More than 40 million U.S. consumers benefit from contact lens competition. Demand for contact lenses has been growing over the past decade, and there are more places for consumers to shop for contact lenses and refill their prescriptions – in-person from eye-care providers, optical chains, and wholesale clubs, and on-line as well. Innovation has improved the comfort and convenience of contact lenses, and many people have switched from one-year lenses to daily disposable lenses.
On Monday, the FTC accepted for public comment a proposed consent order involving a consummated merger in the eye care industry. According to the complaint, Valeant Pharmaceuticals’ 2015 acquisition of Paragon Holdings reduced competition for polymer discs (aka buttons) used to make three types of rigid gas permeable (hard) contact lenses.
Looking for a new job can be stressful, whether you are a new worker applying for your first job or a highly trained professional seeking to advance in your career. The last thing a job-seeker should have to worry about is a back-room deal among employers that keeps her from getting the job of her dreams or from being offered a fair salary.
The Premerger Notification Office is often asked to give guidance on how to determine the value of a proposed merger or acquisition in light of the size of transaction test. The size of transaction test excludes transactions from the reporting requirements of the Hart-Scott-Rodino Act if they are valued below the annually adjusted dollar threshold. The current size of transaction threshold is $78.2 million.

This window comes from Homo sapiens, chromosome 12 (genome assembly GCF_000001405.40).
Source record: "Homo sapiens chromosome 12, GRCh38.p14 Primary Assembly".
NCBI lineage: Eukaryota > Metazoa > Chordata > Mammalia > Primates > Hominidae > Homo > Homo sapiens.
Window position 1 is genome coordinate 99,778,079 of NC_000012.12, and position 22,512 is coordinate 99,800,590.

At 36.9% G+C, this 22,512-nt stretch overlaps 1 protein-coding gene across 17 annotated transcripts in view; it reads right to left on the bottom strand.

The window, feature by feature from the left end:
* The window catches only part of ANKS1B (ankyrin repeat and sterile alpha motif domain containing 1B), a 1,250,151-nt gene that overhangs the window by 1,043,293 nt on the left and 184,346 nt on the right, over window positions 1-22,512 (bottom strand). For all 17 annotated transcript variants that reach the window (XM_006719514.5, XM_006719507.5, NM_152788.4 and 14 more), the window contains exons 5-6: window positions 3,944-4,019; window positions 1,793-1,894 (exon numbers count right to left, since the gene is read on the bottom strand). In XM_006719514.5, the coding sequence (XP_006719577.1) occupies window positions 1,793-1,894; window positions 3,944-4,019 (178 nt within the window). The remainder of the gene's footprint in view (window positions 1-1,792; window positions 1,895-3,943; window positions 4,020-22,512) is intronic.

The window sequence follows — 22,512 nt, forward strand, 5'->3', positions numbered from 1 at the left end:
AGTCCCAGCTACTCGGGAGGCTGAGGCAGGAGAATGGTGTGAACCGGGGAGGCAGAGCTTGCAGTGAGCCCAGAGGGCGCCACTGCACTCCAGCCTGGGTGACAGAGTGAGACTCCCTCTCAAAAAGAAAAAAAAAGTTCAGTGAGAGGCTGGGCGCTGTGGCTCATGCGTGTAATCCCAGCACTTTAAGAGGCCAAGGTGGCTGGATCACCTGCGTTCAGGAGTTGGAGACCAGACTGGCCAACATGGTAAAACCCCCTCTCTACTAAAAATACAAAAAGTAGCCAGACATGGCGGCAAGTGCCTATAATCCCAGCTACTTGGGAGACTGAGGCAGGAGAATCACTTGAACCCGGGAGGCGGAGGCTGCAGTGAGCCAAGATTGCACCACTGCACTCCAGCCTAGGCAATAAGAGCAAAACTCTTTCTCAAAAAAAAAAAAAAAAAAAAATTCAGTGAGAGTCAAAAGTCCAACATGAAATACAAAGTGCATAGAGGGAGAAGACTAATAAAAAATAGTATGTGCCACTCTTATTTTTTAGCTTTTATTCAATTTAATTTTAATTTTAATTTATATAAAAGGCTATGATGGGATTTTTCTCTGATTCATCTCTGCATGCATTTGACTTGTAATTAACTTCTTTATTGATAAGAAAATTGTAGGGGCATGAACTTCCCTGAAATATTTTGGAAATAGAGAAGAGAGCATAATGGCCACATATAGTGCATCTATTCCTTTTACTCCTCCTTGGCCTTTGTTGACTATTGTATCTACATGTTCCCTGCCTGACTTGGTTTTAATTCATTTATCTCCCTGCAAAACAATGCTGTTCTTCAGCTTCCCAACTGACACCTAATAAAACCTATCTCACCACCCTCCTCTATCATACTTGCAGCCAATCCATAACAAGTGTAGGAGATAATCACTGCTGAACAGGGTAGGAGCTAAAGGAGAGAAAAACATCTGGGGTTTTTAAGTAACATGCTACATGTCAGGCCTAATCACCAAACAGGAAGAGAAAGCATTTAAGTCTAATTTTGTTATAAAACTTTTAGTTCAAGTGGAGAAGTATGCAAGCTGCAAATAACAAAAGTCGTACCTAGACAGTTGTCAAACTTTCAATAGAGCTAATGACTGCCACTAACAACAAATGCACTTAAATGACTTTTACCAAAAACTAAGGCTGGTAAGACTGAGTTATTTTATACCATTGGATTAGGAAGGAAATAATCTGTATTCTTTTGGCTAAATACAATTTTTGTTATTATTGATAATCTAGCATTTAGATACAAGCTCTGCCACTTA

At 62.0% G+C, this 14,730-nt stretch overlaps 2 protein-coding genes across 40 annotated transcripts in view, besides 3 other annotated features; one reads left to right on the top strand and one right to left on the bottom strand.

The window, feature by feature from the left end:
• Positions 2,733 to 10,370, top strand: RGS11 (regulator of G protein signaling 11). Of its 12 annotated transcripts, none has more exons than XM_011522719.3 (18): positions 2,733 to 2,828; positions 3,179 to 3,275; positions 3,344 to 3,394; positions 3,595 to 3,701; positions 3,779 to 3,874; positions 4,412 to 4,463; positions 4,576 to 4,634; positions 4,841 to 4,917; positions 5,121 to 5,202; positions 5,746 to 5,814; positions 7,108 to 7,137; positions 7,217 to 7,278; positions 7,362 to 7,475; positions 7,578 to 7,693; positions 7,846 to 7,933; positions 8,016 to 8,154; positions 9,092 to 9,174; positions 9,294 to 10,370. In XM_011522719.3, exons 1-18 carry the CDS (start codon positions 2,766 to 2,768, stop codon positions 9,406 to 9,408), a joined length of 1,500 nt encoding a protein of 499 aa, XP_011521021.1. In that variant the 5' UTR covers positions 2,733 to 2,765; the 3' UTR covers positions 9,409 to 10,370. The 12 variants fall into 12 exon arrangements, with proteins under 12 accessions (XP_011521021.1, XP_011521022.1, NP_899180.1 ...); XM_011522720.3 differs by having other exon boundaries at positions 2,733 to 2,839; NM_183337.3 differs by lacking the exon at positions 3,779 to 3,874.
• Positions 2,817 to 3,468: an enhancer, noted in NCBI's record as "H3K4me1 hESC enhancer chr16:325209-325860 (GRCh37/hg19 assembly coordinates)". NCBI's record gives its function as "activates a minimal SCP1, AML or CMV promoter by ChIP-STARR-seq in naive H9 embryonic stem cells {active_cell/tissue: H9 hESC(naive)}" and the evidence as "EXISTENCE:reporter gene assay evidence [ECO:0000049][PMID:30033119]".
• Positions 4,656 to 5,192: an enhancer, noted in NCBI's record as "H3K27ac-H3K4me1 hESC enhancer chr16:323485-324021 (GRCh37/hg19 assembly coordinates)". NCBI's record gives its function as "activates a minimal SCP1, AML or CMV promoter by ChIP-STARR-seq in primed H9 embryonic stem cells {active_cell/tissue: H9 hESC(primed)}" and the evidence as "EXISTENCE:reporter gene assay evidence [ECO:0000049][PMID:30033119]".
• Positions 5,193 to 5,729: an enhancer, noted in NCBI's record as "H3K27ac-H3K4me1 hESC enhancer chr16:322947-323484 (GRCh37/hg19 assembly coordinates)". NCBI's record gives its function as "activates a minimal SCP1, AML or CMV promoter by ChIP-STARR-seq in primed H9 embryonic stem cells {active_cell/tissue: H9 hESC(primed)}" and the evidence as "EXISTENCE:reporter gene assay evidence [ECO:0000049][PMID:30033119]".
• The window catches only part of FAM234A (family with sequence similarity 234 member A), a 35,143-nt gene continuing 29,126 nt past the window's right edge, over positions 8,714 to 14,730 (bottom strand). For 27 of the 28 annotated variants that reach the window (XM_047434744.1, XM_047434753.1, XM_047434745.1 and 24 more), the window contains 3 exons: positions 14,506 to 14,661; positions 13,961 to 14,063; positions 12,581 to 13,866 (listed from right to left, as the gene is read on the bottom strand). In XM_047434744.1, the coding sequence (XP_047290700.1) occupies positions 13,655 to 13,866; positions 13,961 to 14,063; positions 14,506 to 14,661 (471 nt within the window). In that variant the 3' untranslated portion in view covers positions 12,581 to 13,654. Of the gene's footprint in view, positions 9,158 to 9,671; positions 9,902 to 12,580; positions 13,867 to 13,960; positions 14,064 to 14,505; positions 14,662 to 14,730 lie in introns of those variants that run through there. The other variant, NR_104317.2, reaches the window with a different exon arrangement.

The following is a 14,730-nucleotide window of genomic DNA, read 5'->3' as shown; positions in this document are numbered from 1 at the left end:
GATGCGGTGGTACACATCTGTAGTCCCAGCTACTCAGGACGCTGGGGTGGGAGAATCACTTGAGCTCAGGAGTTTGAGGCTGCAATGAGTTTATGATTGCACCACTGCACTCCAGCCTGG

On August 26, 2016, the FTC, with the concurrence of the Antitrust Division of the Department of Justice, took steps to make the process of completing and submitting Hart-Scott-Rodino premerger notification filings easier. The effective date of the new rules is today, September 1, 2016.
Last week, Fortiline settled charges that it invited a competing seller of ductile iron pipe (DIP) to fix prices. This is the first case in which the FTC has challenged an invitation to collude by a firm that is in both a horizontal relationship (i.e., direct competitor) and a vertical relationship (i.e., manufacturer-distributor) with the invitee.
Today the FTC and DOJ released the 38th Annual Hart-Scott-Rodino Report, which details the agencies’ merger review and enforcement program for Fiscal Year 2015 (October 1, 2014 through September 30, 2015). This report, like the 37 previous versions, is a snapshot of one year’s worth of HSR filings, Second Requests and merger enforcement actions, including HSR compliance and merger cases filed by the agencies in federal court.
I am happy to announce that Chuck Loughlin will replace Tara Reinhart as Chief Trial Counsel for the Bureau when Tara leaves the Commission later this week. Chuck joined the Bureau in September 2015, as the Deputy Chief Trial Counsel of the litigation group, bringing over 20 years of experience in antitrust litigation, first at Howrey LLP and then at Baker Botts, where he was a partner in the antitrust group.
Look at any recent merger settlement accepted by the Commission and the answer is clear: An acceptable merger remedy must eliminate the potential for anticompetitive effects that would likely occur if the merger were to proceed. Typically this means creating another competitor to take the place of one of the merging companies so that customers are not harmed by the merger. In short, a merger remedy must fix the specific competitive problems created by the merger.